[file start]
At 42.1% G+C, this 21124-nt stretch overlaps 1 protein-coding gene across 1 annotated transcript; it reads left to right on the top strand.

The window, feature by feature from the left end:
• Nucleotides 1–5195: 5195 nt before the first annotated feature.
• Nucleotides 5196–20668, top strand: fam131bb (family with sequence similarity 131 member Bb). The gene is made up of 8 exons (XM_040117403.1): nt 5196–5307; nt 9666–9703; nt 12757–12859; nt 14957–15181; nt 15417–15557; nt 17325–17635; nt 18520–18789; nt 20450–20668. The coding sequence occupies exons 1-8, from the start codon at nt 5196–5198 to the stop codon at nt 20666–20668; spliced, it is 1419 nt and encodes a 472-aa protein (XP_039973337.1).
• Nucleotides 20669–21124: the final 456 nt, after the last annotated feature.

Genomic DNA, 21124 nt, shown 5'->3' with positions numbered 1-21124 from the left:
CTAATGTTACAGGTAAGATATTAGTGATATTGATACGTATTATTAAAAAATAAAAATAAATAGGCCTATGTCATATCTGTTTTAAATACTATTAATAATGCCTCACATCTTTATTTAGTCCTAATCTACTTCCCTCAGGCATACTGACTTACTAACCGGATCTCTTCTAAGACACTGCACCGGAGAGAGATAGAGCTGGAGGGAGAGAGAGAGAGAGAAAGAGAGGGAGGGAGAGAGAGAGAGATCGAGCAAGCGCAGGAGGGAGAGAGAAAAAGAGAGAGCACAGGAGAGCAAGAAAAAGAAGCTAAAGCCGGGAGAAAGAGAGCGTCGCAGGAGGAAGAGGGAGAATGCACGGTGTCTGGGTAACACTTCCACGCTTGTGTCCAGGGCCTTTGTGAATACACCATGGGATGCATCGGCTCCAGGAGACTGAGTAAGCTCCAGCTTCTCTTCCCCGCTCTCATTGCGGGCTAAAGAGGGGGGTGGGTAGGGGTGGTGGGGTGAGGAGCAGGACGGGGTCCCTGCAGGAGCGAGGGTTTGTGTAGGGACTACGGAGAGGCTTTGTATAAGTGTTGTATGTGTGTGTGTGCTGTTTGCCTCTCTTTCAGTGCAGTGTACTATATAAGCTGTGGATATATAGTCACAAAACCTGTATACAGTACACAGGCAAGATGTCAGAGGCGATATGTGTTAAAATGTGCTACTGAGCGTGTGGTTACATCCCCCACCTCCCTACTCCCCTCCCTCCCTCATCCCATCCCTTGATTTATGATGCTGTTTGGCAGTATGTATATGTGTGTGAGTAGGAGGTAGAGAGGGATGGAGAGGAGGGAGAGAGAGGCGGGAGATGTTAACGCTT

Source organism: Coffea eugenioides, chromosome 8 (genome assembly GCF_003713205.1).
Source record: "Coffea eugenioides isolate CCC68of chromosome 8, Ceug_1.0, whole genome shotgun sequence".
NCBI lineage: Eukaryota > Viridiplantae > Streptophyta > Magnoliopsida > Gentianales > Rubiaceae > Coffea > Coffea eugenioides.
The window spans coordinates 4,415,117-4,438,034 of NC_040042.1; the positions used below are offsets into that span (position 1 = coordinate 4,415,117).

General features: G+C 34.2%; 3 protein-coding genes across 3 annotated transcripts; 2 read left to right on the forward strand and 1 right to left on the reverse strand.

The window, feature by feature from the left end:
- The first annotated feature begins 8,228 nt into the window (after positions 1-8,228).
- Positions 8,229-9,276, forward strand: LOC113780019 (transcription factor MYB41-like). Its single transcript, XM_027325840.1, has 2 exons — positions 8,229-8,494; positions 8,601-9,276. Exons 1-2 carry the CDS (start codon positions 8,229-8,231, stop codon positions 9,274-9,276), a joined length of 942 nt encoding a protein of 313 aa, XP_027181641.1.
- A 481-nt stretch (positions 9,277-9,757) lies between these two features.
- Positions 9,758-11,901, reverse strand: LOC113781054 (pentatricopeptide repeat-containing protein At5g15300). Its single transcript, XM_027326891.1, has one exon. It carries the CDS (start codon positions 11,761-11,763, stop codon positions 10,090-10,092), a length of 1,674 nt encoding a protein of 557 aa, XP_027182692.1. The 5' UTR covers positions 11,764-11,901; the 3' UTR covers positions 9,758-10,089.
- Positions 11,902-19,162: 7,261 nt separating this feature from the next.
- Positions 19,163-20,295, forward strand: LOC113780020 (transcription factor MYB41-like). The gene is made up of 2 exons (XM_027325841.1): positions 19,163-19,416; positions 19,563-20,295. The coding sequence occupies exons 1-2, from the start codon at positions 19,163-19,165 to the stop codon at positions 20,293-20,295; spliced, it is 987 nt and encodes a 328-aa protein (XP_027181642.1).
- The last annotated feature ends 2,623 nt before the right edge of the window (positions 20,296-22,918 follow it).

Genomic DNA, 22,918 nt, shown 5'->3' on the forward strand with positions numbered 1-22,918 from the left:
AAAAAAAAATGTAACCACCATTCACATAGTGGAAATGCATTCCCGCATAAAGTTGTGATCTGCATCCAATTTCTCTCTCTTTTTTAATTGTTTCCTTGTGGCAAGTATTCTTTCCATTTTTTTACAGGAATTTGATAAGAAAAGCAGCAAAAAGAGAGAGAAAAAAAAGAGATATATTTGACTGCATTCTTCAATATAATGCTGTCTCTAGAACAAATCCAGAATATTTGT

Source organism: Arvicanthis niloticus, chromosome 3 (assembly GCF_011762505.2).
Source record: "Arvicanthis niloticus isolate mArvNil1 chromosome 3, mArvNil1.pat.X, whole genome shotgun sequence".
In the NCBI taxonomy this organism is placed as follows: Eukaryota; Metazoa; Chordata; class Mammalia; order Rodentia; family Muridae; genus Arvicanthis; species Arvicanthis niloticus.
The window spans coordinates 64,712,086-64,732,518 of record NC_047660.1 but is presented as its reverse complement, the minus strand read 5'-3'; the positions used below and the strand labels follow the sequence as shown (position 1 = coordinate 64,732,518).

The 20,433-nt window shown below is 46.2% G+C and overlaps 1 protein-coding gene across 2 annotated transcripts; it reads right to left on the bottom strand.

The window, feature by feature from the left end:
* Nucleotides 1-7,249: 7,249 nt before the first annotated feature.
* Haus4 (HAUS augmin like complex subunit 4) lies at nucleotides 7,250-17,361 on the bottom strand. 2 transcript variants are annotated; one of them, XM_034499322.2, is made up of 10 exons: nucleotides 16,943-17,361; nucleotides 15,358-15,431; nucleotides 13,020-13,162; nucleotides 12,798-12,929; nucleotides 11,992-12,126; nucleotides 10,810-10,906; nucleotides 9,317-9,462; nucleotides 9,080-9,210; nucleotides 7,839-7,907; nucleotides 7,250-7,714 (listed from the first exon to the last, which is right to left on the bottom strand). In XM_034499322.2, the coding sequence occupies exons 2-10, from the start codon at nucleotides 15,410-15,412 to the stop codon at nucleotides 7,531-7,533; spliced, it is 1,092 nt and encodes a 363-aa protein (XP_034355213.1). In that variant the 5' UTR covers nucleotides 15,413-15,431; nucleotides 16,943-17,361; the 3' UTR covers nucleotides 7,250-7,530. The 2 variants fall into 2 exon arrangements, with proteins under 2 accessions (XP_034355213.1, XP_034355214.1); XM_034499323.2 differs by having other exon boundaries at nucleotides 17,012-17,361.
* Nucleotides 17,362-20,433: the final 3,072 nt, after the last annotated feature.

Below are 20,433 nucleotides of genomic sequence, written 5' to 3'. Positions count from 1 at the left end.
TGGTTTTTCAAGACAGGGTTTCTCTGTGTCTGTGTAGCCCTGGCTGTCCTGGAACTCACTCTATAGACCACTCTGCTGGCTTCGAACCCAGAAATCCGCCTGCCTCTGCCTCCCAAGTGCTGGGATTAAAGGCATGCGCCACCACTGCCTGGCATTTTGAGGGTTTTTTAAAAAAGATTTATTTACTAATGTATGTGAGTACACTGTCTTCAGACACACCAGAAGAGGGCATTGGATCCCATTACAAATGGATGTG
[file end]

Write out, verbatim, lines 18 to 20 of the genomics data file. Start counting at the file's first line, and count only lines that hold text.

- Positions 11,902-19,162: 7,261 nt separating this feature from the next.
- Positions 19,163-20,295, forward strand: LOC113780020 (transcription factor MYB41-like). The gene is made up of 2 exons (XM_027325841.1): positions 19,163-19,416; positions 19,563-20,295. The coding sequence occupies exons 1-2, from the start codon at positions 19,163-19,165 to the stop codon at positions 20,293-20,295; spliced, it is 987 nt and encodes a 328-aa protein (XP_027181642.1).
- The last annotated feature ends 2,623 nt before the right edge of the window (positions 20,296-22,918 follow it).